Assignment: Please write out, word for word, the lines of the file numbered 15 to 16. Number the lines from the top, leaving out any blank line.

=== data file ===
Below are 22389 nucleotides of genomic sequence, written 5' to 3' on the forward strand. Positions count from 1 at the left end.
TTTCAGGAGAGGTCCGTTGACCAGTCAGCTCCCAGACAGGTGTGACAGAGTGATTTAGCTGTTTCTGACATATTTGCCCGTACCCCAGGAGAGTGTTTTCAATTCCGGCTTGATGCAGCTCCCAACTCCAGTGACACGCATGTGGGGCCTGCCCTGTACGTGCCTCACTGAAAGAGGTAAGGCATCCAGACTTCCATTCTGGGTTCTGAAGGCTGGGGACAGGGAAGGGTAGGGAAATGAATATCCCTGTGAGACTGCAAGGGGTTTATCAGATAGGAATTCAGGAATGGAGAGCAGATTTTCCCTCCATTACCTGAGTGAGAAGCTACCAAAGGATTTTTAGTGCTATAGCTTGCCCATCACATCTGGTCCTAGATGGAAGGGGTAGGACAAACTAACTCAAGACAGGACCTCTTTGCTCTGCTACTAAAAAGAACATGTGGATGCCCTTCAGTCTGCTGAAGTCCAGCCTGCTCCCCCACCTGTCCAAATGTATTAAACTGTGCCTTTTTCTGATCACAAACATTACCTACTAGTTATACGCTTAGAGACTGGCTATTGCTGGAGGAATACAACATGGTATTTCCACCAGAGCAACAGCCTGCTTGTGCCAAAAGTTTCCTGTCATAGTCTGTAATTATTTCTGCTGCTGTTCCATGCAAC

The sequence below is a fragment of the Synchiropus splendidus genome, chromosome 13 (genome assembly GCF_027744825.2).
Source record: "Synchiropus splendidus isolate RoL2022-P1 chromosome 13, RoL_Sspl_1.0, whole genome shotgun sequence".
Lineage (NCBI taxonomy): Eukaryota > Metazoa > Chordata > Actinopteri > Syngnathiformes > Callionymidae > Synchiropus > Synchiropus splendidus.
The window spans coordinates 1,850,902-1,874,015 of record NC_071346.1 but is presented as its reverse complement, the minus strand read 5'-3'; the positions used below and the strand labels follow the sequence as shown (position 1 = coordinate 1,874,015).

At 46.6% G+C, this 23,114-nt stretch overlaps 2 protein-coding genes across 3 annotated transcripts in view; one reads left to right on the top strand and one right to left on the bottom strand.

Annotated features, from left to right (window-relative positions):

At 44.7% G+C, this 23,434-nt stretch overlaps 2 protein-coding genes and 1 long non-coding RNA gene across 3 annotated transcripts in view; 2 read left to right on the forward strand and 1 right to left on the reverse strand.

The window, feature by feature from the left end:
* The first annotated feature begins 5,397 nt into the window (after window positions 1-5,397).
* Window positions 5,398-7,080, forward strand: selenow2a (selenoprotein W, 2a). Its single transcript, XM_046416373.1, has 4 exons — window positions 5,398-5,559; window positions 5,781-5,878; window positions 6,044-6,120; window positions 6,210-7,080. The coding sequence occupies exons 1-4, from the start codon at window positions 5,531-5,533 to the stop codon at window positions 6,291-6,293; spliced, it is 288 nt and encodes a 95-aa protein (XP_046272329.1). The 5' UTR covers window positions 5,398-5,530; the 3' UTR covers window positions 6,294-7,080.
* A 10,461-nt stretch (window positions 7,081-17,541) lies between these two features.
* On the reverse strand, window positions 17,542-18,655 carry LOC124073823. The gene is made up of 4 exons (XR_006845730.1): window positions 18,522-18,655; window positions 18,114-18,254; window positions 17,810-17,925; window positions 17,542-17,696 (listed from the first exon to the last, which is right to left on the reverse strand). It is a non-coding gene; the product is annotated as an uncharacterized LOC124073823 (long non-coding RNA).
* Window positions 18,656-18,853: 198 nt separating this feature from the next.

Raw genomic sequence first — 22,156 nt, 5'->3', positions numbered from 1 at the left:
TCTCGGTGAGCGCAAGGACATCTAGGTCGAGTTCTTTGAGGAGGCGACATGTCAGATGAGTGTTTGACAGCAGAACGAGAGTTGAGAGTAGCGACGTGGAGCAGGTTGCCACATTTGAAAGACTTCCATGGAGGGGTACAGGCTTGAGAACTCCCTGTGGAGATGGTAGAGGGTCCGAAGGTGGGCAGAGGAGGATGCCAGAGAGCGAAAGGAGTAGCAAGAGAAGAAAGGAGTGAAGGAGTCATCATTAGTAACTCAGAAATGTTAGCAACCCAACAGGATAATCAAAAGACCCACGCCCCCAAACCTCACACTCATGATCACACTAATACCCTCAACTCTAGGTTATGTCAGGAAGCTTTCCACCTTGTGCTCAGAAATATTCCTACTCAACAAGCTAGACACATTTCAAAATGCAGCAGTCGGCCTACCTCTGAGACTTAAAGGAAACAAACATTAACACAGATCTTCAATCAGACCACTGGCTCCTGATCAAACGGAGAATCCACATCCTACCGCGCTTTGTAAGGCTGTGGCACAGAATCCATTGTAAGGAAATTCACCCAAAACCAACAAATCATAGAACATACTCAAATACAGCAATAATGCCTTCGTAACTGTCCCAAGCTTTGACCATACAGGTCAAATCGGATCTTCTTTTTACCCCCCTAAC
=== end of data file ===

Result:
* Window positions 18,656-18,853: 198 nt separating this feature from the next.

Raw genomic sequence first — 22,156 nt, 5'->3', positions numbered from 1 at the left: